I love this time of year (which, if you read my posts regularly, you’ll know)! So I’m taking a break from the wonders of the Prelinger Archives to hand out some Halloween goodies. Namely, This Magazine is Haunted!
Publishing only 14 issues between 1951 and 1953, This Magazine is Haunted was put out by Fawcett Comics. I’m not a big comics person, but even I am familiar with a number of their most popular characters, like Hopalong Cassidy, Captain Marvel, and Golden Arrow. When Fawcett dropped its entire Comics division in 1953, Charlton Comics picked up the title and continued to publish the tales of chills and thrills, blood and guts, and creepy crawlies.
For an excellent history and inside info, I highly recommend this entry on Horrorpedia by Mondozilla.
Now, to the magazines. They featured stories with titles such as Menace of the Invisibles (Volume 2, Issue 13), Tunnel of Terror (Volume 21), and Touch of Death (Volume 11). The copies uploaded to the Internet archive were rather pristine when scanned; the colors are rich and vibrant, the text easy to read. Also preserved in these digital copies are the ads which ran in the comics, for things like miniature spy cameras, Charles Atlas programs, toys which would no longer be considered safe, X-ray Specs, and various other comics and magazines produced by the same publishing house.
The stories can be heavy-handed with the plot devices. By that I mean they whack you with the clue-by-four so hard you’re sure to know what’s coming in the first 6 panels. As an example, let’s take The Witch of Tarlo (Volume 2, No. 9). By the third panel we’ve learned that Craig (a painter) and his wife, Hilda, are looking for a place to stay the summer, and that the local real estate guy has only one place in their price range…but it’s reeeeeally old. In panel four, the agent and Craig have this exchange:
You know where this is headed.
Soon enough Craig and Hilda are at the cottage exploring the property, and Hilda trips on a stick, making her leg burn, even after they get the splinter out. That night, she dreams an exposition:She wakes in a fright, Craig tells her to stop being a baby about a bad dream, and in the morning boy does she feel silly. So off Craig goes to paint, and he ties his easel off to a stick to steady it. Guess which stick? (Get it? Which stick/witch stick? Ha ha ha, I kill me.)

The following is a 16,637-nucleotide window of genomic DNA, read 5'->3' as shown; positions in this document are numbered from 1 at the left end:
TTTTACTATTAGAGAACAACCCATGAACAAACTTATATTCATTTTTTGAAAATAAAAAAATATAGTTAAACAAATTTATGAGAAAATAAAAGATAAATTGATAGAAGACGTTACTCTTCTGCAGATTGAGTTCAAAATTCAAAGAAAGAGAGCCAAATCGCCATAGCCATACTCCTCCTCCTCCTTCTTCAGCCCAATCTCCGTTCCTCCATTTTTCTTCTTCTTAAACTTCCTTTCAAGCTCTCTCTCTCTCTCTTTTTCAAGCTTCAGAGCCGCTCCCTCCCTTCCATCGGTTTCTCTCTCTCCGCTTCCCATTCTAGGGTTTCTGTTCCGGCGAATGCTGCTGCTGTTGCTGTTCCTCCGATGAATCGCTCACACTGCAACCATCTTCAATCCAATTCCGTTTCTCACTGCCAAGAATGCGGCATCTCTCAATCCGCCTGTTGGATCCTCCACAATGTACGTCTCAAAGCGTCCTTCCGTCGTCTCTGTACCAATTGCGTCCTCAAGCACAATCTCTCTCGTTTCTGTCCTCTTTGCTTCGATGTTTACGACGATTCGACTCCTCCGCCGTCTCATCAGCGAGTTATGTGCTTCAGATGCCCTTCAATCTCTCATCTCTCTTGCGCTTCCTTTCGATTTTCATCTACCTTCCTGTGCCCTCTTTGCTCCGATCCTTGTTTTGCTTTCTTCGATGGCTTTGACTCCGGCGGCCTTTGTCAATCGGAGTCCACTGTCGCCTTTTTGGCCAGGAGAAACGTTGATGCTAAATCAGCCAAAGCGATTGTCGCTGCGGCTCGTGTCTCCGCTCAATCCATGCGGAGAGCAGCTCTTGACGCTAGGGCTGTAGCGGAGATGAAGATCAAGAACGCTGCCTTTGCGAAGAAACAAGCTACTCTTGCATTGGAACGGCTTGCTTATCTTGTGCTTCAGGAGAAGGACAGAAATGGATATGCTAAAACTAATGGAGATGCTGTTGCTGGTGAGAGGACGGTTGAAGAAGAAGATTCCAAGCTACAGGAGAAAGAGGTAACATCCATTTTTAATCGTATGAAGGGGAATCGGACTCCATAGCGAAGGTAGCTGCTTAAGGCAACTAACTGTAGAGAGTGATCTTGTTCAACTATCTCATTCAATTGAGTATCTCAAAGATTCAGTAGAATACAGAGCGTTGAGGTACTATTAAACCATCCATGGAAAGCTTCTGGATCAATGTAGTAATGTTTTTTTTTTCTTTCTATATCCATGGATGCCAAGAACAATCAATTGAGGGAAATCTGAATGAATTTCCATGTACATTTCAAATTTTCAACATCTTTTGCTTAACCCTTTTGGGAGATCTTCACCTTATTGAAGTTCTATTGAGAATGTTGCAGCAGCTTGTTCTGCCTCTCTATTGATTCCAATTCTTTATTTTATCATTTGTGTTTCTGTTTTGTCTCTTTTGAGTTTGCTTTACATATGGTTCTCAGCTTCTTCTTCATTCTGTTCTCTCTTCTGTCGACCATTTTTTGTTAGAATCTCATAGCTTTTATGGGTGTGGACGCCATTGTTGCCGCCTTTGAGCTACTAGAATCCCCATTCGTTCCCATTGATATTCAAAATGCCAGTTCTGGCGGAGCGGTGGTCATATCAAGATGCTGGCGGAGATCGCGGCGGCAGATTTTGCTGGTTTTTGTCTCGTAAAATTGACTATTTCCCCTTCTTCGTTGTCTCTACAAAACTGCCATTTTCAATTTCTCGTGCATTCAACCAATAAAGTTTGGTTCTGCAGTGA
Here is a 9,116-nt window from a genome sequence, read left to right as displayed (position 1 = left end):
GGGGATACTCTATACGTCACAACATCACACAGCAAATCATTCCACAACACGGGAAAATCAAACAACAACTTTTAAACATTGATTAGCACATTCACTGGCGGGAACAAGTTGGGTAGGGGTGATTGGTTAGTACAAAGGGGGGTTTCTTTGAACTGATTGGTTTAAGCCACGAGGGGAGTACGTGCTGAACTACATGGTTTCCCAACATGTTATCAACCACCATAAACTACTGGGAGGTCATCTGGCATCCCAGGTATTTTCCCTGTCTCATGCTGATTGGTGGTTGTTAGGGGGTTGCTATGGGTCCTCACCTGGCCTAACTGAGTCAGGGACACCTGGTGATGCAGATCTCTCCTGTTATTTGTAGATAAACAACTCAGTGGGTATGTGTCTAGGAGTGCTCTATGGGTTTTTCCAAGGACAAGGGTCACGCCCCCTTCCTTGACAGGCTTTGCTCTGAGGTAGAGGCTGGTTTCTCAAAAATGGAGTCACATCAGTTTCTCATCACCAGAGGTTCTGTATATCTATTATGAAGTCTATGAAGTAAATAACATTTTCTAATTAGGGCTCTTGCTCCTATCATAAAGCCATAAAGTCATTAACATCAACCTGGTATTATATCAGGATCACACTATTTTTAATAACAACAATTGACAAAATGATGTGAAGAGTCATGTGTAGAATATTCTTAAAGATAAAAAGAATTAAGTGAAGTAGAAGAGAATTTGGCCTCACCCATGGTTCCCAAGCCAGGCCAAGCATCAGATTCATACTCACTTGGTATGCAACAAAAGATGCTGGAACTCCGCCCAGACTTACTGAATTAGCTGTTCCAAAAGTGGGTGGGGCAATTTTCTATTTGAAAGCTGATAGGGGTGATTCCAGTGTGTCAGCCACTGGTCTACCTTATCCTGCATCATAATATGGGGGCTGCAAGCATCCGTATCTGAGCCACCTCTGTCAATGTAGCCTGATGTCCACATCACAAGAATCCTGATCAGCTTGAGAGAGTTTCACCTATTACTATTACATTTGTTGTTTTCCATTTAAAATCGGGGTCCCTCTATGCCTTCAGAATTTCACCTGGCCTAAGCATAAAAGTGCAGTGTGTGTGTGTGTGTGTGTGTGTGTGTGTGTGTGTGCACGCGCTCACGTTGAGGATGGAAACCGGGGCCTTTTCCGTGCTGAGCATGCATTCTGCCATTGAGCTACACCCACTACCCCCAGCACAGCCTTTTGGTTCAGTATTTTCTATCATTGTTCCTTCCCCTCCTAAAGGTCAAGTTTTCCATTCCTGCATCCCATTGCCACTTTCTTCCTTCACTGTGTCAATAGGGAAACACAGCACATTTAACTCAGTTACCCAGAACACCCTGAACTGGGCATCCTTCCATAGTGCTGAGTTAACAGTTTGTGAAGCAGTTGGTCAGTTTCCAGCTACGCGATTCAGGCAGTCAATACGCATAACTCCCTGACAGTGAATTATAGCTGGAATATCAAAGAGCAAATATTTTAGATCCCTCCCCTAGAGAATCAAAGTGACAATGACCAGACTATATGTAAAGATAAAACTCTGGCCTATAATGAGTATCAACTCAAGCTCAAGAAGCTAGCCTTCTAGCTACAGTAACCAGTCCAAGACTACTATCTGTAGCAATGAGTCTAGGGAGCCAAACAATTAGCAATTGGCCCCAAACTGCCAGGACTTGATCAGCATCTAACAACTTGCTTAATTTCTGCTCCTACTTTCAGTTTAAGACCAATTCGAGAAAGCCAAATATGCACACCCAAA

Right. So Craig paints furiously, despite a huge storm gathering, and you can practically hear the Scary-Uh-Oh music swell in the background. Hilda arrives wondering why he doesn’t have enough sense to come in from the rain, and sees his painting is of – The Witch! AAAAAAAAAAGH!
Now snapped out of his reverie, Craig closes up shop and, while untying his easel tether, gets a splinter himself. From the witch stick. IT BURNS! He’ll show that stick who’s boss, you bet! He rips it out of the ground and –
Oh hey, disembodied multi-directional laughter! That’s bad, in case you didn’t know.
So they run back to the cottage while the storm intensifies, and then comes a knock on the door. I’m sure you can hear the high screechy sustained violin note as Craig approaches the door and Hilda admonishes him for answering (maybe she hears the music too). A cowled figure stands in the doorway, and asks in arcane fashion “Would ye be kind enough to grant an old woman refuge from the rain?” Apparently Craig’s Creep-O-Meter is broken because he takes the Clueless Nice Guy route and tells her to come on in.
The Witch freezes them in their tracks and tells them at midnight she’ll give their souls to Satan. You know, as a gift. She’s thoughtful that way. Craig thinks if only he could reach the fire…and when she finally frees them (for reasons unclear) he leaps for a burning log and torches her like a scarecrow in Oz.
Craig and Hilda run outside, and he picks up a handy stick (say it with me now, which stick?) with which to fend off the Witch. But no! Every time he tries to mightly smite her, the stick passes through her body. He runs, she taunts; he gasps, she cackles; he trips and falls and plants the stick by lucky chance in just the right spot and she –
Dissolves? Melts? Whatever you want to call it, she goes bye-bye. But we can’t have an entirely happy ending, gotta have the heebie-jeebie factor; so the last panel is, inevitably,
If you want to view the collection of This Magazine is Haunted yourself, the Internet Archive has is for FREE download or online reading here.
We’ve covered some great comics and pulp magazines here on the blog:
And for other Halloween goodies, including movies, ghost stories, and desktop wallpapers, check out any of these posts.